Every time the divers jump in the water, they dream of finding something new: A new artifact, new information, new insight into the lives of the people on board the ships. But Tara also hopes for something even bigger: a new beginning for the story of Africans in the Americas.

ROBERTS: Like slavery is not the start of our story, but according to the history books, it is.

I’m Amy Briggs, executive editor of National Geographic History magazine, and this is Overheard at National Geographic, a show where we eavesdrop on the wild conversations we have at Nat Geo and follow them to the edges of our big, weird, beautiful world. This week: the quest to find and document the shipwrecks that carried enslaved people from Africa to the Americas, and the Black scuba divers searching for their ancestors’ history at the bottom of the ocean. More after this.

BRIGGS: As a 2020 Nat Geo storytelling fellow, Tara has been following Black scuba divers around the world who are working to locate, identify, and record historical information about these slave ships.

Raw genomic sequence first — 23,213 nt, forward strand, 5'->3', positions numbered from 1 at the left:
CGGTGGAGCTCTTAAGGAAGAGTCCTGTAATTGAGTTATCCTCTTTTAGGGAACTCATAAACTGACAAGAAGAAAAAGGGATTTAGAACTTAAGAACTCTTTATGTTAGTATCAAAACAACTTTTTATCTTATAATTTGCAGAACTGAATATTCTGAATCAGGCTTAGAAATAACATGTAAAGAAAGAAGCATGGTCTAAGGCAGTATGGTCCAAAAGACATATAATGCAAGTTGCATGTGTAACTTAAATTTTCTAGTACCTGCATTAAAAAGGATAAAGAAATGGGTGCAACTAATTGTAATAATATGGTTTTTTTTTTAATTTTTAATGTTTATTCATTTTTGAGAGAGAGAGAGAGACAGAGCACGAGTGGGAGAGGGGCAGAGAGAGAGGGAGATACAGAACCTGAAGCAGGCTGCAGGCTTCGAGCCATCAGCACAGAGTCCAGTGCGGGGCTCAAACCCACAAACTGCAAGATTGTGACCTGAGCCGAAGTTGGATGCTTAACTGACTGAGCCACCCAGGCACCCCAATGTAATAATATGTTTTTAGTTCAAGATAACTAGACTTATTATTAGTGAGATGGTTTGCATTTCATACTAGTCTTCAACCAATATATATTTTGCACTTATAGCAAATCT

She first learned about Diving with a Purpose during a trip to the National Museum of African-American History and Culture, in Washington, D.C.

ROBERTS: And I ended up on the second floor of the museum. And I saw this picture of Black women in wet suits. They were beautiful Black women, but it was an energy that was beautiful about that picture.

BRIGGS: In the photo, nine Black women in wet suits sit on the front of a dive boat. Some look like instructors, others like students. All look like divers, smiling and confident.

ROBERTS: And that picture really struck me. It made me want to be one of them. And it made me really curious about the work that they were doing.